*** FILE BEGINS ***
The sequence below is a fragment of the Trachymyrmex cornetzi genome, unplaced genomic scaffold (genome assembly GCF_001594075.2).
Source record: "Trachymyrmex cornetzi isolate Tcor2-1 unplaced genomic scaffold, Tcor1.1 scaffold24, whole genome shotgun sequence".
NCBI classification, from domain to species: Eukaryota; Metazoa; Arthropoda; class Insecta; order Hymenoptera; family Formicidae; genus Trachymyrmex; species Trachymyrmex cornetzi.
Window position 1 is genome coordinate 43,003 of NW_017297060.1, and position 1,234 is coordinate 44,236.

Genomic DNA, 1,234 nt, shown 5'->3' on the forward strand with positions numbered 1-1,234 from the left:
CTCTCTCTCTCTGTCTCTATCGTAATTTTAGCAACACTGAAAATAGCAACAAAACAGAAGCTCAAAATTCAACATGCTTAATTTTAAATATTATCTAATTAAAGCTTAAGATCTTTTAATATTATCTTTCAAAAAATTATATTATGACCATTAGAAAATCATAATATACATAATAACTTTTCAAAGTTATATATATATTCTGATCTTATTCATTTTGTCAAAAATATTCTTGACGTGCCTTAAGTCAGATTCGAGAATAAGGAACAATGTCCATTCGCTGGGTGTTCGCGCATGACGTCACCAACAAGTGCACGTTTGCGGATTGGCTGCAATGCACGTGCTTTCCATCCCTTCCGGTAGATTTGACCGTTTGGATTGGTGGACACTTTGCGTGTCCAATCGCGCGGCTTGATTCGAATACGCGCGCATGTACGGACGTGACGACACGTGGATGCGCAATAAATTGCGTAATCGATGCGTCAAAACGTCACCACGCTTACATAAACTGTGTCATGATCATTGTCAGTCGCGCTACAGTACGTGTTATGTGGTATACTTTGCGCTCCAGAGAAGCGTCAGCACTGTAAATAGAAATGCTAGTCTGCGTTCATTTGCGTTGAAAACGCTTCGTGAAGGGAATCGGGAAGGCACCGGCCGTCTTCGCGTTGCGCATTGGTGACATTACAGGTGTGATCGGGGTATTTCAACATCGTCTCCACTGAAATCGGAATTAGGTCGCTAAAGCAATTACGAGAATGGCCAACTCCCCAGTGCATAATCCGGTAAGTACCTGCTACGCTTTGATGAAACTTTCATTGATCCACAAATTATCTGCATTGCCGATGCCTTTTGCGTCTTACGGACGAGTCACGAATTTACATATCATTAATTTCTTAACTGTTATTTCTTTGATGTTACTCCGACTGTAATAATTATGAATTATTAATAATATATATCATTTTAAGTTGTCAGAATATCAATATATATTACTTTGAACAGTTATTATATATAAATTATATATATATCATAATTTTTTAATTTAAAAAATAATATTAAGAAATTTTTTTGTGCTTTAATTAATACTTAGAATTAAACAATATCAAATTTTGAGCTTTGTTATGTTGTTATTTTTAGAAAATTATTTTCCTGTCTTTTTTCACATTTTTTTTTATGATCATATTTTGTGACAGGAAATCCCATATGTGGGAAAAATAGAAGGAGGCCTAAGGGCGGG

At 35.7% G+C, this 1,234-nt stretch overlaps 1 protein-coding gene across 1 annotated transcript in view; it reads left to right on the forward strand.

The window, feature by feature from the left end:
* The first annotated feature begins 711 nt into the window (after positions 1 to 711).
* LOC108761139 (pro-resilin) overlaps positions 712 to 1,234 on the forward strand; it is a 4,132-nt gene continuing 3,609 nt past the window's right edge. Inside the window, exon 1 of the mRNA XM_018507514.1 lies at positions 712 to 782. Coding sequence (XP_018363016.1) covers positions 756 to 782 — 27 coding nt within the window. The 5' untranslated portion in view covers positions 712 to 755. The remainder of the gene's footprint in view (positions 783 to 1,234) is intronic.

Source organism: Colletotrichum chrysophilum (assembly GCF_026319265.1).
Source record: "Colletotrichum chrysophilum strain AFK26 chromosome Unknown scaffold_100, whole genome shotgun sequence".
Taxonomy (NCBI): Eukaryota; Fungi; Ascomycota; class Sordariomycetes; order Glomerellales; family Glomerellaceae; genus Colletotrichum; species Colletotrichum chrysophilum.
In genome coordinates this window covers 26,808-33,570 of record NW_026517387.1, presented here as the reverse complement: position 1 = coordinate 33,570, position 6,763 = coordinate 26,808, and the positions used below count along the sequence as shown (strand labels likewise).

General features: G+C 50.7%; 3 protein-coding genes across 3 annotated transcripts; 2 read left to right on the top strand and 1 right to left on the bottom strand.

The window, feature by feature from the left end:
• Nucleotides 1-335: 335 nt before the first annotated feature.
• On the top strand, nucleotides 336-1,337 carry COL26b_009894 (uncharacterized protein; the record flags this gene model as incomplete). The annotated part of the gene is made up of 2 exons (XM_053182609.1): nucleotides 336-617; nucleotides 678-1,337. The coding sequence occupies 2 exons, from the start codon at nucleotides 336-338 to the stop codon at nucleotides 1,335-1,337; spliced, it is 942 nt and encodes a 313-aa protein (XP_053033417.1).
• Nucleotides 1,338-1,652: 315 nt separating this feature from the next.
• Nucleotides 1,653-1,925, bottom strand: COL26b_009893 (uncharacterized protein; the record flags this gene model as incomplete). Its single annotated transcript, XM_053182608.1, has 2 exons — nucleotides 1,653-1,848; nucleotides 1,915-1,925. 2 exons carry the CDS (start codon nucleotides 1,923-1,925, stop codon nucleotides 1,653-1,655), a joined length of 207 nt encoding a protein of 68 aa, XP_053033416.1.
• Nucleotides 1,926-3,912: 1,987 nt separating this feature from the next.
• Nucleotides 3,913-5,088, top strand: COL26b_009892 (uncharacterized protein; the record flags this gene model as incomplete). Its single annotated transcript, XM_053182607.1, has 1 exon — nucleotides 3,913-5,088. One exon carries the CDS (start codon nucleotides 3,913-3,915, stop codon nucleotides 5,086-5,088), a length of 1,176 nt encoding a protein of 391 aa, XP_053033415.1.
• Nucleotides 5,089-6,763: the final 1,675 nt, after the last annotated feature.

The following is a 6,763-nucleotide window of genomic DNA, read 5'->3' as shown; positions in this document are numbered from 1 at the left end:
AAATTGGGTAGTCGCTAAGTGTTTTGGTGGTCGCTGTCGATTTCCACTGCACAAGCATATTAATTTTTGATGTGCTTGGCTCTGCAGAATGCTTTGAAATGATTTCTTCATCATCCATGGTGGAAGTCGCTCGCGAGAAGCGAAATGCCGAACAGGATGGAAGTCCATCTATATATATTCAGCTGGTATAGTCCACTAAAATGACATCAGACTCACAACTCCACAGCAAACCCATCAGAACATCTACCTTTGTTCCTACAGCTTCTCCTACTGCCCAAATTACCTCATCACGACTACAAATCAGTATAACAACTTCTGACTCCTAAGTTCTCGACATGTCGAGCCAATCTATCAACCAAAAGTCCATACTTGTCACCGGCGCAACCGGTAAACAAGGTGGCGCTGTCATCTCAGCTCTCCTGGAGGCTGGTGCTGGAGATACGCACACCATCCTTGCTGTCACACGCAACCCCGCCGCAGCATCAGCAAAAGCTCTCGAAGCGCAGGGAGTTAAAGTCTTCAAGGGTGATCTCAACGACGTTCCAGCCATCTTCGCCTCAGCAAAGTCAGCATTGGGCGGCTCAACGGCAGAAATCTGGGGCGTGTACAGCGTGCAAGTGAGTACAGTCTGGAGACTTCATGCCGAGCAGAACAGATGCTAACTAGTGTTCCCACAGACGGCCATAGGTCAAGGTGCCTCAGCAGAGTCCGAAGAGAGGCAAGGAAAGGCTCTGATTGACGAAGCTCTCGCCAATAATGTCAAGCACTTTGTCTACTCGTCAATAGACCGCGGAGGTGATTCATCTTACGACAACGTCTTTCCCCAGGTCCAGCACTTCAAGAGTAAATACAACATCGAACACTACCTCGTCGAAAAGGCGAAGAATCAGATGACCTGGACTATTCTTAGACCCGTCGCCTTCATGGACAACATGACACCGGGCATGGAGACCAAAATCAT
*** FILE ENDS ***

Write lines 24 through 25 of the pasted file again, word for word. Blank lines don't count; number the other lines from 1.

The following is a 6,763-nucleotide window of genomic DNA, read 5'->3' as shown; positions in this document are numbered from 1 at the left end:
AAATTGGGTAGTCGCTAAGTGTTTTGGTGGTCGCTGTCGATTTCCACTGCACAAGCATATTAATTTTTGATGTGCTTGGCTCTGCAGAATGCTTTGAAATGATTTCTTCATCATCCATGGTGGAAGTCGCTCGCGAGAAGCGAAATGCCGAACAGGATGGAAGTCCATCTATATATATTCAGCTGGTATAGTCCACTAAAATGACATCAGACTCACAACTCCACAGCAAACCCATCAGAACATCTACCTTTGTTCCTACAGCTTCTCCTACTGCCCAAATTACCTCATCACGACTACAAATCAGTATAACAACTTCTGACTCCTAAGTTCTCGACATGTCGAGCCAATCTATCAACCAAAAGTCCATACTTGTCACCGGCGCAACCGGTAAACAAGGTGGCGCTGTCATCTCAGCTCTCCTGGAGGCTGGTGCTGGAGATACGCACACCATCCTTGCTGTCACACGCAACCCCGCCGCAGCATCAGCAAAAGCTCTCGAAGCGCAGGGAGTTAAAGTCTTCAAGGGTGATCTCAACGACGTTCCAGCCATCTTCGCCTCAGCAAAGTCAGCATTGGGCGGCTCAACGGCAGAAATCTGGGGCGTGTACAGCGTGCAAGTGAGTACAGTCTGGAGACTTCATGCCGAGCAGAACAGATGCTAACTAGTGTTCCCACAGACGGCCATAGGTCAAGGTGCCTCAGCAGAGTCCGAAGAGAGGCAAGGAAAGGCTCTGATTGACGAAGCTCTCGCCAATAATGTCAAGCACTTTGTCTACTCGTCAATAGACCGCGGAGGTGATTCATCTTACGACAACGTCTTTCCCCAGGTCCAGCACTTCAAGAGTAAATACAACATCGAACACTACCTCGTCGAAAAGGCGAAGAATCAGATGACCTGGACTATTCTTAGACCCGTCGCCTTCATGGACAACATGACACCGGGCATGGAGACCAAAATCAT